Last weekend Dale brought on guests Russ Henry and Jane Shey from Giving Tree Gardens and Home Grown Minnesota to discuss Urban Farming here in Minneapolis. In case you missed the show, you can listen to it here. Read on to get the highlights! When you eat local food you use a lot less oil than food that is shipped around the world. Better yet, food grown organically in your yard can truly be “fossil fuel free food.” But what about my precious green grass?! Grass has just a slightly better run-off rate than concrete – meaning, most water runs off the grass and into the sewer system rather than going back into the watershed. This is a HUGE problem! We are draining of watersheds faster than we are filling them, which will eventually lead to a shortage of water. By planting native grasses or gardens in your lawn instead of grass you can minimize water run-off. A brief urban farming history of Minneapolis: from 1963-2012 it was illegal to farm – aka sell produce from your garden – in Minneapolis. In 2012 those laws were overturned to not only allow but to encourage urban farms. This monumental change was not without resistance though. Some local city politicians (who did not win the support of their party in the following election cycle!) formed a coalition that insisted on market garden licenses for urban farming that would restrict the days that they could sell to just 15 pre-described days per year. Thankfully a little something called the Constitution of the State of Minnesota says in article 13 section 7 that there should be no limits or requirements on the sale of farm produce. Take that status-quo defenders! We are living at a time of revolution for the food system. By taking the matter into our own hands – and into our own gardens – we are changing the culture of food and the impact it has on Earth. Last year there were 106 community gardens in Minneapolis, making a total of 21.5 acres of food production in the city. Right now there are 1500 vacant lots in North Minneapolis, most of which used to have residential property that went into foreclosure. Think of the growing potential of all that land… When you garden you may find that you have a surplus during the harvest season – more than you can eat or store, or give away to friends and family. Our guests suggested a great alternative to letting it spoil: donate it to a food shelf! There are over 75 food shelves in Minneapolis, and all of them need fresh produce. An organization called Healthy Food Shelves is running a campaign to “Plant an Extra Row” so that you can easily donate during the growing season. It’s that simple! Learn more at http://www.healthyfoodshelves.org/ Here are some other great websites mentioned during the show: We Can Grow | They will come set-up a garden for you and teach you how to garden! http://wecangrowmn.blogspot.com/ Gardening Matters | Local Resource Hub, get hooked up with a gardening club and on-going classes http://www.gardeningmatters.org/hubs Home Grown Minneapolis | Grow, process, distribute, eat and compost more healthy, sustainable, locally grown foods here in Minneapolis. http://www.minneapolismn.gov/sustainability/homegrown/ Minneapolis Dept. of Agriculture | Minnesota Grown, directory of all the farmers in the state. http://www3.mda.state.mn.us/mngrown/ Here is the list of Minneapolis Farmer’s Markets locations and schedules:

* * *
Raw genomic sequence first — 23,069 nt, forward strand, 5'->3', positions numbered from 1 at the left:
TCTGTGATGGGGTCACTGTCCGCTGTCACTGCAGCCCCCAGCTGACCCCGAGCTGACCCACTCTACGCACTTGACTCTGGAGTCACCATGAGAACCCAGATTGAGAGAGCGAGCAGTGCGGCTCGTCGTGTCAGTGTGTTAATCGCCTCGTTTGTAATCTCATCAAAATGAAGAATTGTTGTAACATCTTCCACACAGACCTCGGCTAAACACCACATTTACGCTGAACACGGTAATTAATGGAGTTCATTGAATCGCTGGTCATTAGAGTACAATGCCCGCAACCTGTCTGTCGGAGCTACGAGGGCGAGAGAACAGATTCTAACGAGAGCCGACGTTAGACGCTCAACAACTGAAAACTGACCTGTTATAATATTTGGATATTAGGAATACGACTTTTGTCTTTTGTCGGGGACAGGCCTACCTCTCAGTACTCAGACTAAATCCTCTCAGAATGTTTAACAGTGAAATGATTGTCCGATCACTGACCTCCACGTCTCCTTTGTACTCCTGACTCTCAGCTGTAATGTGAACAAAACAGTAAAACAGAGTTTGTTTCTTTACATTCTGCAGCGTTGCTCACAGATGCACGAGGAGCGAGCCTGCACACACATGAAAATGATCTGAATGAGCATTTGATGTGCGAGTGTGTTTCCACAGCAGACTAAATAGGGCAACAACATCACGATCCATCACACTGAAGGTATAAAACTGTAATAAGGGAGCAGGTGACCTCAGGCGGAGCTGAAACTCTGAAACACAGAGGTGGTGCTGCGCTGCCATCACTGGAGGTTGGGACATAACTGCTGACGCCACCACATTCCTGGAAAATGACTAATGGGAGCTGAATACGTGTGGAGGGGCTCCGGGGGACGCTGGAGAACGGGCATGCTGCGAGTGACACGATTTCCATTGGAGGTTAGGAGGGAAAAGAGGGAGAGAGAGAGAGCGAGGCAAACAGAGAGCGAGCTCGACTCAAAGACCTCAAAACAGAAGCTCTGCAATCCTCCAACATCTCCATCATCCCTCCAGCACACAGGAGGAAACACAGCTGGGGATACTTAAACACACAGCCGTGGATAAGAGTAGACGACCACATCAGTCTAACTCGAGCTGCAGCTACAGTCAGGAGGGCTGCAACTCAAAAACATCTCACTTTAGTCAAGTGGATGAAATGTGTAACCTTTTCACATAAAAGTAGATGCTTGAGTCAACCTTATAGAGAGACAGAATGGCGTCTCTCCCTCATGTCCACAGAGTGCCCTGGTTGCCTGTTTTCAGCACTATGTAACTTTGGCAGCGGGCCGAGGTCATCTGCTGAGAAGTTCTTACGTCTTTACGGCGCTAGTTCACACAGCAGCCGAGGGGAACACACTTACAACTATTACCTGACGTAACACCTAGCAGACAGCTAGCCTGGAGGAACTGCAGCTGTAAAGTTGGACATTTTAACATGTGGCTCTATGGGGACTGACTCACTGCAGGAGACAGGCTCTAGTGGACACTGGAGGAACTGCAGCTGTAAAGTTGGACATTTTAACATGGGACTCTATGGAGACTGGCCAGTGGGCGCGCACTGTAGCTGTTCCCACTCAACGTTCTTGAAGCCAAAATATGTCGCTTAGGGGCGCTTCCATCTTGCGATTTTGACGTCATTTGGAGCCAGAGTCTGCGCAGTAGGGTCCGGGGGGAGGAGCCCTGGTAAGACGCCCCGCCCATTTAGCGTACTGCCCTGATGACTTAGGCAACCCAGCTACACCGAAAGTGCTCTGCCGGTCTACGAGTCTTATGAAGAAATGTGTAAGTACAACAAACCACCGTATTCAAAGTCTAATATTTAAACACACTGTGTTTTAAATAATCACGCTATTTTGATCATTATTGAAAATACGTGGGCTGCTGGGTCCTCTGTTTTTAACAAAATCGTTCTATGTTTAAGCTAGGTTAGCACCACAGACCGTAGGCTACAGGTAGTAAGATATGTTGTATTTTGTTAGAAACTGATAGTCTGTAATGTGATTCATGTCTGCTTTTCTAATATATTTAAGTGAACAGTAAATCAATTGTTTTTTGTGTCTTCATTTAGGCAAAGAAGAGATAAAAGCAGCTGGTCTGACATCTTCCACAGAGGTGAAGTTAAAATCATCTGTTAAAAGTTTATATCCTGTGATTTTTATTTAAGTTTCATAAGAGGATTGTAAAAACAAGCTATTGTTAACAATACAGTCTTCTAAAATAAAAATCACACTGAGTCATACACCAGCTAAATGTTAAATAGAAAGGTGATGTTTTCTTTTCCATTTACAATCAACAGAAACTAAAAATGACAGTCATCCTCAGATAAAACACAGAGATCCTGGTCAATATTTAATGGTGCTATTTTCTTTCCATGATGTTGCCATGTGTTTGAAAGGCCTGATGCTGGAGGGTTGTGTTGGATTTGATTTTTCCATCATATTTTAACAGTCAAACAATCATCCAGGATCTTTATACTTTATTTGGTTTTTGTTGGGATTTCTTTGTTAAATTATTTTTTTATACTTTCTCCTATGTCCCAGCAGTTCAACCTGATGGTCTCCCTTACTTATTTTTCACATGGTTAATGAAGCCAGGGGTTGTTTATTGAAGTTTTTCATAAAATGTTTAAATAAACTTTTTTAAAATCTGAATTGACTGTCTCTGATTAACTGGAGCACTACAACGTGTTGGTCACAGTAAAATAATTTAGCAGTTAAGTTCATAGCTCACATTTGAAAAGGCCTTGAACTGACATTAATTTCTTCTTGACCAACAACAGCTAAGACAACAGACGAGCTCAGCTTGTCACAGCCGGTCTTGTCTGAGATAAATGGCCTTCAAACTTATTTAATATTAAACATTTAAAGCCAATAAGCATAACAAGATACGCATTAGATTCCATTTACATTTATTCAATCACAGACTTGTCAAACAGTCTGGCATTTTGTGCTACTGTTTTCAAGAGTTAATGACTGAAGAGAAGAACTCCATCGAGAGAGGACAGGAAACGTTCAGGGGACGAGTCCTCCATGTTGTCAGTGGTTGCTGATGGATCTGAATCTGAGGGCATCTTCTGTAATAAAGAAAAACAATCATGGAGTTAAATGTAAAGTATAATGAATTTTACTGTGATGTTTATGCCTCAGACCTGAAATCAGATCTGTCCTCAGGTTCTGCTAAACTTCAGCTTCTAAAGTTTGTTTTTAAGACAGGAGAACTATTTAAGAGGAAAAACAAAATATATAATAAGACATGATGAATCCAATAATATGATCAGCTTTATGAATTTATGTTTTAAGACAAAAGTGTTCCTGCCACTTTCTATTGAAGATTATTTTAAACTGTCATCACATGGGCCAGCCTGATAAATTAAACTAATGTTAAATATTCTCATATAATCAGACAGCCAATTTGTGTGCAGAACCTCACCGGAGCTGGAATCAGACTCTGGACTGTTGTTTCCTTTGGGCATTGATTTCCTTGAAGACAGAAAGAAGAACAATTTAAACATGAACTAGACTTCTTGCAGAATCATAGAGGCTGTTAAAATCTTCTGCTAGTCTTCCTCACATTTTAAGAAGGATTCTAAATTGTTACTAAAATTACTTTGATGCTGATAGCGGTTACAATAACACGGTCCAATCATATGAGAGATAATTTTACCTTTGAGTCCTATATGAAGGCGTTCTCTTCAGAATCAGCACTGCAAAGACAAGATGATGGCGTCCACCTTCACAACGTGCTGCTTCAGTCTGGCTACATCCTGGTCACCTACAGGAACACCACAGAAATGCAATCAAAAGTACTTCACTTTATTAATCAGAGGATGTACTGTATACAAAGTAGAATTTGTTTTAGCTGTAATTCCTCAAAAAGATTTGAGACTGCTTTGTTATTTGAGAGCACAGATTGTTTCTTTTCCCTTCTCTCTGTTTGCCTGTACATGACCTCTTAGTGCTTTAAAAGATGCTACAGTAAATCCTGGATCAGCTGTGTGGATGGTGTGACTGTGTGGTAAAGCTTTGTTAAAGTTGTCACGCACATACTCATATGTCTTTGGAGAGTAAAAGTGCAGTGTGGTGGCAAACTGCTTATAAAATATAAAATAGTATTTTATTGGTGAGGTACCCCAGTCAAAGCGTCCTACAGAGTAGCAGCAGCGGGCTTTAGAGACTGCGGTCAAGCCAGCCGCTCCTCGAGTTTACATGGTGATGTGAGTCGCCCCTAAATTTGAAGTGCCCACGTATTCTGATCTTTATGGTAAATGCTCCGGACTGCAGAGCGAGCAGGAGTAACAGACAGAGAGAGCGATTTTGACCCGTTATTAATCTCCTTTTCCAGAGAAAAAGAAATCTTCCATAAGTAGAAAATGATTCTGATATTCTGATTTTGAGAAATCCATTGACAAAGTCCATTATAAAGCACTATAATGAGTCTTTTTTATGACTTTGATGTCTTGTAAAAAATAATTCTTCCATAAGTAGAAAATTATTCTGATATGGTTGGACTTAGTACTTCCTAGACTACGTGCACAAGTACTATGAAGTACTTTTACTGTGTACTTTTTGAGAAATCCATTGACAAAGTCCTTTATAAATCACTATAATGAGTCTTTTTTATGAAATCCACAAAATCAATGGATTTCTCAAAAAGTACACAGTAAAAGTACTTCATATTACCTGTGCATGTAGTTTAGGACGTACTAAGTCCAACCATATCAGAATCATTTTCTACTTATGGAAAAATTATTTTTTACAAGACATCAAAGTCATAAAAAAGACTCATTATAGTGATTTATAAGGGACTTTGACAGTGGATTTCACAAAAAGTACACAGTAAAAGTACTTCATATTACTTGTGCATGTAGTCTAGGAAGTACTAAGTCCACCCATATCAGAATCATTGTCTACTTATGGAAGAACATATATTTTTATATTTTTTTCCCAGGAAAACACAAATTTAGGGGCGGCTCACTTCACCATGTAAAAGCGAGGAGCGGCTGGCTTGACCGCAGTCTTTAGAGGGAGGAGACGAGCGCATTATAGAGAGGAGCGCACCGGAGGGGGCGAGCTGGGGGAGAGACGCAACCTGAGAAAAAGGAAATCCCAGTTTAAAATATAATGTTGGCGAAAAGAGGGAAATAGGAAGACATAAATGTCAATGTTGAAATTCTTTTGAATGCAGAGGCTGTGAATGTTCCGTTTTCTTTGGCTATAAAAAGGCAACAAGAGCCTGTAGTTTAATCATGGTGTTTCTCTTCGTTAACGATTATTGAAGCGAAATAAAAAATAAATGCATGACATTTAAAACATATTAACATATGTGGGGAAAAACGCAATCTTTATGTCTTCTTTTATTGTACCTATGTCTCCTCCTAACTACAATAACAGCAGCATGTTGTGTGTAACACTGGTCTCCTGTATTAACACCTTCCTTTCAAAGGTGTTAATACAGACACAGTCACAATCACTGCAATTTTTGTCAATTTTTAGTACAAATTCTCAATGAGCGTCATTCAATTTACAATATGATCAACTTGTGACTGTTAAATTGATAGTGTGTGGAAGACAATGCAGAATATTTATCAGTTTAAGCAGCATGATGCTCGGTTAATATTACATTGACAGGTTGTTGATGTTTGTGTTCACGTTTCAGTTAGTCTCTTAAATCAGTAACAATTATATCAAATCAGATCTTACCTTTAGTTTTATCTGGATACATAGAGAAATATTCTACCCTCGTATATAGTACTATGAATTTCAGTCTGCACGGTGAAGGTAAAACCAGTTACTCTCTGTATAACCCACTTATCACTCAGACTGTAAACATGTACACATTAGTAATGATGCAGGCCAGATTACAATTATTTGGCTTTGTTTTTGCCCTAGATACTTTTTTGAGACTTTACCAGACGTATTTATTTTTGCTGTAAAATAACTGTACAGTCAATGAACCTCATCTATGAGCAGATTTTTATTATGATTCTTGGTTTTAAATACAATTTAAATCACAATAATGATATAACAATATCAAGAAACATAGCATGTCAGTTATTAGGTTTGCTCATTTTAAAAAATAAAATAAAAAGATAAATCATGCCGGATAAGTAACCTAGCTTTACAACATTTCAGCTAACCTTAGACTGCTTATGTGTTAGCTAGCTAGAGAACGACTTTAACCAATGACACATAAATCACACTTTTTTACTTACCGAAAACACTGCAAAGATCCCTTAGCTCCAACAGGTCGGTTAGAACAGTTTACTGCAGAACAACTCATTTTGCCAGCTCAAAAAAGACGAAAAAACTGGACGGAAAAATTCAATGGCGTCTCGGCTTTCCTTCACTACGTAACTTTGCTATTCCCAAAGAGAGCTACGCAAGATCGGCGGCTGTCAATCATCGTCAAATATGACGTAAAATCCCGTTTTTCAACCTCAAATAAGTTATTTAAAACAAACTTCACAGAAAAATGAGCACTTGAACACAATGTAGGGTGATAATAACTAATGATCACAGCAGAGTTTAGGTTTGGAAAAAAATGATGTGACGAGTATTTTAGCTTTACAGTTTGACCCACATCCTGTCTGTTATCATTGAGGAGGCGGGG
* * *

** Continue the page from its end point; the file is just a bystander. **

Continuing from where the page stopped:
Minnesotans have new incentives to invest in renewable energy as a result of this year’s legislative session. An omnibus energy bill passed last month sets the stage for an expansion of solar energy for the state. It is modeled after the state’s earlier energy policies that led it to become a leader in wind energy, currently 14 percent of total power generation.
The new solar energy standard is the most exciting component of legislation. It requires four of the five investor-owned utility companies to provide 1.5 percent of their power supply from solar by 2020. 1.5 percent doesn’t sound like much, especially because the lobbying environmental organizations had the goal of 10 percent, but it is still something to celebrate. 1.5 percent means a shift from just 13 megawatts today to about 450 megawatts of solar power in the next 7 years. That’s about a 30 fold increase according to Midwest Energy News. What’s more, is that 10 percent of the new solar generation must come from systems that are 20 kW or less, signaling a priority to keep individuals a part of this energy transformation.
The unfortunate reality is that only about 1/3 of all buildings meet the requirements to be able to hold solar panels, leaving some people who would otherwise invest in this new technology unable to get in the game. With this group in mind, a provision of the legislation allows for the development of community shared solar, or “solar gardens.” A group of individuals can invest in a shared system not more than 1 MW, as an alternative to installing solar panels on their property.
Other highlights of the legislation include: new energy studies on on-site energy storage, the value of solar thermal, and other miscellaneous energy topics to be completed by the Department of Commerce; Guaranteed Energy Savings Program contracts extended from 15 to 25 years on state buildings; and Property Assessed Clean Energy (PACE) financing terms extended from 10 to 20 years.